Prognosis: Clinical Scenario
A 27 week gestation infant is born with a birth weight of 900 grams. Cranial ultrasound at one week of age shows a small amount of blood in both ventricles. On repeat ultrasound at one month, the intraventricular hemorrhage is no longer visible, but the left lateral ventricle is dilated beyond the 97th centile for postconceptual age. The infant remains well with no abnormal neurological symptoms or signs. The parents ask you whether their child will have any long term disability. You are uncertain about the implications of unilateral ventriculomegaly that does not require the placement of a ventriculo-peritoneal shunt. .
You formulate the question. "In a premature infant with very low birth weight who is expected to survive, and who has posthemorrhagic ventriculomegaly, what is the risk of future neurological disability?"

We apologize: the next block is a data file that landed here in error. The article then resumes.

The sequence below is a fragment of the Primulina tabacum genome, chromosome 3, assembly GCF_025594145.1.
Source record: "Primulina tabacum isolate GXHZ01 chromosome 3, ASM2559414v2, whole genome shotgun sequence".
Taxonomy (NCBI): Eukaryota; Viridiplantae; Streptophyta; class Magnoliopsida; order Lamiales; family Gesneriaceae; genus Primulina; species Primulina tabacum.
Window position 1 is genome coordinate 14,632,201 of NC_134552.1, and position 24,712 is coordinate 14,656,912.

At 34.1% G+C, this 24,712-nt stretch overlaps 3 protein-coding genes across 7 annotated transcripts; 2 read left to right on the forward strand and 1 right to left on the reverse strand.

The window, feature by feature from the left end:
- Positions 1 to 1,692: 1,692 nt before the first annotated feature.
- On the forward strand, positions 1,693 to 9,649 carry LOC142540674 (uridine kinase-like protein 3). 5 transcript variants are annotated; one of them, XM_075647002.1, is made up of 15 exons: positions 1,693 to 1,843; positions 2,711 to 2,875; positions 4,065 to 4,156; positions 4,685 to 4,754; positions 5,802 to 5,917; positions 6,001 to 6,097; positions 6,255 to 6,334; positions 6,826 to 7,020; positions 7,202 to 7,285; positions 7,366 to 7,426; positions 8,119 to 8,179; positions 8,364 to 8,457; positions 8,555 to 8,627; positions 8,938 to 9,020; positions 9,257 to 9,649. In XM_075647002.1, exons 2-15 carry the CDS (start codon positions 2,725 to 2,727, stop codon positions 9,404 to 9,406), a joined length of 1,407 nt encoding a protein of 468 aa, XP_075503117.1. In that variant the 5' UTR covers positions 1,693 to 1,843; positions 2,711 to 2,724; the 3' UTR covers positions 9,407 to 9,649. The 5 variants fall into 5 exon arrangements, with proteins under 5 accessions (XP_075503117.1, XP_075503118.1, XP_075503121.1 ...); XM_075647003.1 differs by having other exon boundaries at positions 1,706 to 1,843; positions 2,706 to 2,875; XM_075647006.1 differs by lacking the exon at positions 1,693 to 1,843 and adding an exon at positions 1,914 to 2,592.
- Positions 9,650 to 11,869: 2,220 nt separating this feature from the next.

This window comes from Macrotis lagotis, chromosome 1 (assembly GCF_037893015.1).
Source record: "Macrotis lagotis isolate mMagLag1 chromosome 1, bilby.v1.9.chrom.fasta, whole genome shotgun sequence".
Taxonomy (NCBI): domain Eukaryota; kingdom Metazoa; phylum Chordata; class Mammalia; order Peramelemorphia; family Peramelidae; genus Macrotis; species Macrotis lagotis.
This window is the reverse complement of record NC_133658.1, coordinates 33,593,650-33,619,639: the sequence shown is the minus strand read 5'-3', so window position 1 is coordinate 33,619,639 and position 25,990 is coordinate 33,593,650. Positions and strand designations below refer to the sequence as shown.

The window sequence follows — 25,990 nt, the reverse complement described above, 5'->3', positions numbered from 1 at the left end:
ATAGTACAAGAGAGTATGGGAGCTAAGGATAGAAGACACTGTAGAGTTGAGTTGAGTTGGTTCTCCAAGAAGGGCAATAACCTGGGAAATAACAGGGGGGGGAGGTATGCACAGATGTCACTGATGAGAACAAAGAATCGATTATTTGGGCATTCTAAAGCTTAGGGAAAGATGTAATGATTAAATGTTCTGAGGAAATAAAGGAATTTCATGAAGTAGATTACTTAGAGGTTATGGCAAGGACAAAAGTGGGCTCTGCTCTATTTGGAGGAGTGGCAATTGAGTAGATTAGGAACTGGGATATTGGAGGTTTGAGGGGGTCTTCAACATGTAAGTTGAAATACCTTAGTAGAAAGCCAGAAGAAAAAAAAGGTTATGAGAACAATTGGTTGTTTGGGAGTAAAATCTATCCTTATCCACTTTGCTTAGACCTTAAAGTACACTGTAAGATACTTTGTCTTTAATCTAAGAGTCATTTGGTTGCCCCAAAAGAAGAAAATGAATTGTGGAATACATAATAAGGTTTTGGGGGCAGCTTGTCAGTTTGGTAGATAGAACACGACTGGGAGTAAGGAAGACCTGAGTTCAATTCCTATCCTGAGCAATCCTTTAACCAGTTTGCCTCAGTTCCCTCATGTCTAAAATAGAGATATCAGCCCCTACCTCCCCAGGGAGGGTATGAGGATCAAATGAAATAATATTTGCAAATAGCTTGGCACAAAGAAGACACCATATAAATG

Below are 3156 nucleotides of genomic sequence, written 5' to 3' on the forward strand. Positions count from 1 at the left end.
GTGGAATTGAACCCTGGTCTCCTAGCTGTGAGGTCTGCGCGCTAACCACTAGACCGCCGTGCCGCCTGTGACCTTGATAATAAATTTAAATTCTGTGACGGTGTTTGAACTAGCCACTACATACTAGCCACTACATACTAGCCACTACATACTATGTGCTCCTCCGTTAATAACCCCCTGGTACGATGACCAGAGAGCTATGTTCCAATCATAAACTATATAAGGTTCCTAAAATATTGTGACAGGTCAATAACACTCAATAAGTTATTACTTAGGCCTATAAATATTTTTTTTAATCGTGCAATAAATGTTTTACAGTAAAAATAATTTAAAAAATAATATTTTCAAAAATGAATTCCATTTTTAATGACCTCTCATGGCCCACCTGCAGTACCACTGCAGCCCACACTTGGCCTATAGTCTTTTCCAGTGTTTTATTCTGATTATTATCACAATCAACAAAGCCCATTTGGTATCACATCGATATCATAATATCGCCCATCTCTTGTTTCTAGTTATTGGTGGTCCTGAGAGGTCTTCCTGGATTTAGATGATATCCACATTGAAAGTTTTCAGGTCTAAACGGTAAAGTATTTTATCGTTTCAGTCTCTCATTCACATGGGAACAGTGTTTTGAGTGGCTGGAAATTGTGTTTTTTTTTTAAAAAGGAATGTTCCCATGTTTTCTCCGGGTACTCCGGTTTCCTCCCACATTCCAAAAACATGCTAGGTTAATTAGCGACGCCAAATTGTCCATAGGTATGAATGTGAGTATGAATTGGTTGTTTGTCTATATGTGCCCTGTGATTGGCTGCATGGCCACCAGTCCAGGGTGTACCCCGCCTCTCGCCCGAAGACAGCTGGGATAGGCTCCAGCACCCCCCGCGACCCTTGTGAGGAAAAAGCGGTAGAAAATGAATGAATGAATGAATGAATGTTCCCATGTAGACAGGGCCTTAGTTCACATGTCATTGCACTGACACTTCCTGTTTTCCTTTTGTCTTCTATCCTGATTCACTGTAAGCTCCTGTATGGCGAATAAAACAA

A PubMed search is performed: "infant, newborn" (MeSH), "ventriculomegaly" (text word), and "disability" (text word). Three articles are retrieved; one is a perfect match: a recent population-based study of children weighing 500 through 1249 grams at birth Pediatrics 1995; 95(6): 837-44.
Read the article and decide:
- Is the evidence from this randomised trial valid?
- If valid, is this evidence important?
- If valid and important, can you apply this evidence in caring for your patient?